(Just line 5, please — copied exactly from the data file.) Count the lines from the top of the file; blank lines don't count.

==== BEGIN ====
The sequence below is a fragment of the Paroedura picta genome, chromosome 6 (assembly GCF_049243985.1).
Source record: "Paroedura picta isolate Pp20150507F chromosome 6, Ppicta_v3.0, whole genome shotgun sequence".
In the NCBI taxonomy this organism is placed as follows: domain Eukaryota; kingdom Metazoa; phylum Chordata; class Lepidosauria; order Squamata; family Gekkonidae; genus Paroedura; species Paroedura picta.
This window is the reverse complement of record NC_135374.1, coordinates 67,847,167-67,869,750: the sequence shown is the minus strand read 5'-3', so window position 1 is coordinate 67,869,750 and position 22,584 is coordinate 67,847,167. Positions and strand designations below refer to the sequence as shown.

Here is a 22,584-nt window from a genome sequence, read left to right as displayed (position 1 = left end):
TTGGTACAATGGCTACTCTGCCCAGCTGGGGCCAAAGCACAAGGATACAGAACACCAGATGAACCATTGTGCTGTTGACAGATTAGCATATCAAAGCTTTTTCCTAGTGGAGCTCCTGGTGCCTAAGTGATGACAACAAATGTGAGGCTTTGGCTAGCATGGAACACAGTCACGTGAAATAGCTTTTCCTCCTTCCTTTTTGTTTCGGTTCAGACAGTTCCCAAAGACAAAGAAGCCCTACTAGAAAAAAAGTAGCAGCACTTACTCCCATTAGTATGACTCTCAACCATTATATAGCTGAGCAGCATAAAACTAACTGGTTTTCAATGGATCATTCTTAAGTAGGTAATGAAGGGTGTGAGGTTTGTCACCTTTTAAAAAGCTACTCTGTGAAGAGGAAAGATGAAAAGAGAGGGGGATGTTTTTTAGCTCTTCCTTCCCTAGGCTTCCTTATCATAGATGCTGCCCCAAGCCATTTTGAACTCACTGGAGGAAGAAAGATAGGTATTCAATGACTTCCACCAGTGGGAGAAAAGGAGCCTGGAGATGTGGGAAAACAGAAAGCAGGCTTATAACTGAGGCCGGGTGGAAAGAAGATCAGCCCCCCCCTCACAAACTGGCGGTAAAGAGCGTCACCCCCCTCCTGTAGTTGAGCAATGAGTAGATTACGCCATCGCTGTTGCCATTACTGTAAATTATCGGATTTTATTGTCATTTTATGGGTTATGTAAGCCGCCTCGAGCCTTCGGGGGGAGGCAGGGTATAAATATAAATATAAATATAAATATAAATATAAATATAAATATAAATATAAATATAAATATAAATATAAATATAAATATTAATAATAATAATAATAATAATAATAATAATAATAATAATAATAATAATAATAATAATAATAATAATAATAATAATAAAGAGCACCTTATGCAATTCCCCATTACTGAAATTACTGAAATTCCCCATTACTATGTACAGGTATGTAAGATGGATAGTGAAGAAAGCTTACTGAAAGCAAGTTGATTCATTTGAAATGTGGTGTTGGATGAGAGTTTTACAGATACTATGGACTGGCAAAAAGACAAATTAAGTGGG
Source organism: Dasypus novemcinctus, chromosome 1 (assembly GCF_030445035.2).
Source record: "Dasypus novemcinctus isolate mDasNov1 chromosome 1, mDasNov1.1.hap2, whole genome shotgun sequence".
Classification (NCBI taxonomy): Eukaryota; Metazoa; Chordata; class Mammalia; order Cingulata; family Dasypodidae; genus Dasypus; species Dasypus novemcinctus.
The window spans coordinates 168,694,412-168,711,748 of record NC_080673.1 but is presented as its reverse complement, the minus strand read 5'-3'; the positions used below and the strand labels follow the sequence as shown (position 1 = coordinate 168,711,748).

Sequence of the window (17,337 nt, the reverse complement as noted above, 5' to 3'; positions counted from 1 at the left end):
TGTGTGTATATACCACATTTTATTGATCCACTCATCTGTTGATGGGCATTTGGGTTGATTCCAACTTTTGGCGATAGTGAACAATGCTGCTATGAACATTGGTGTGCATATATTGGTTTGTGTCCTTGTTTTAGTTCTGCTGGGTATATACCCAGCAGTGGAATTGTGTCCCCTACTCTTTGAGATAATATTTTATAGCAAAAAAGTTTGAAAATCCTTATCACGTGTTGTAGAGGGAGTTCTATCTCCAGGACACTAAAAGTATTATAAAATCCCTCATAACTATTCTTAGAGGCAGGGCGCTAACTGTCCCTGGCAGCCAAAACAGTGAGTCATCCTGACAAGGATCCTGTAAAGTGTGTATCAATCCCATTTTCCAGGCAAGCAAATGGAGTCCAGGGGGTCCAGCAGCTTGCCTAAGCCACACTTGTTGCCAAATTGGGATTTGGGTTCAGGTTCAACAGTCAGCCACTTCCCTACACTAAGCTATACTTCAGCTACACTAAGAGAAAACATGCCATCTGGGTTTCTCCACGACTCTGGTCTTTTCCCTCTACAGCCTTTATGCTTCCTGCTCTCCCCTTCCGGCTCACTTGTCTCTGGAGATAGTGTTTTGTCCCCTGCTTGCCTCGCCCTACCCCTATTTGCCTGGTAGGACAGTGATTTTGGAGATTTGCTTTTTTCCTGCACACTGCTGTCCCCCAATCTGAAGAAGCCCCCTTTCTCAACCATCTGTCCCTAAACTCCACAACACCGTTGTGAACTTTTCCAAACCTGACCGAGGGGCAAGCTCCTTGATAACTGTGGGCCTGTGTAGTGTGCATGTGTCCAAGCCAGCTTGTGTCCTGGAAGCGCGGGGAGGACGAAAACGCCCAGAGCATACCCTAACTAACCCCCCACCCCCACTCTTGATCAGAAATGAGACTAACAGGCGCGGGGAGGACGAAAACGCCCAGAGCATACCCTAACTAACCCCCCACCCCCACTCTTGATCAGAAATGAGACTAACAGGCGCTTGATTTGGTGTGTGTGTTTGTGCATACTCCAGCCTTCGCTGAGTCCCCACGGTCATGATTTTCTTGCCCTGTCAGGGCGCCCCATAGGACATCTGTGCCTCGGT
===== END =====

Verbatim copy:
Here is a 22,584-nt window from a genome sequence, read left to right as displayed (position 1 = left end):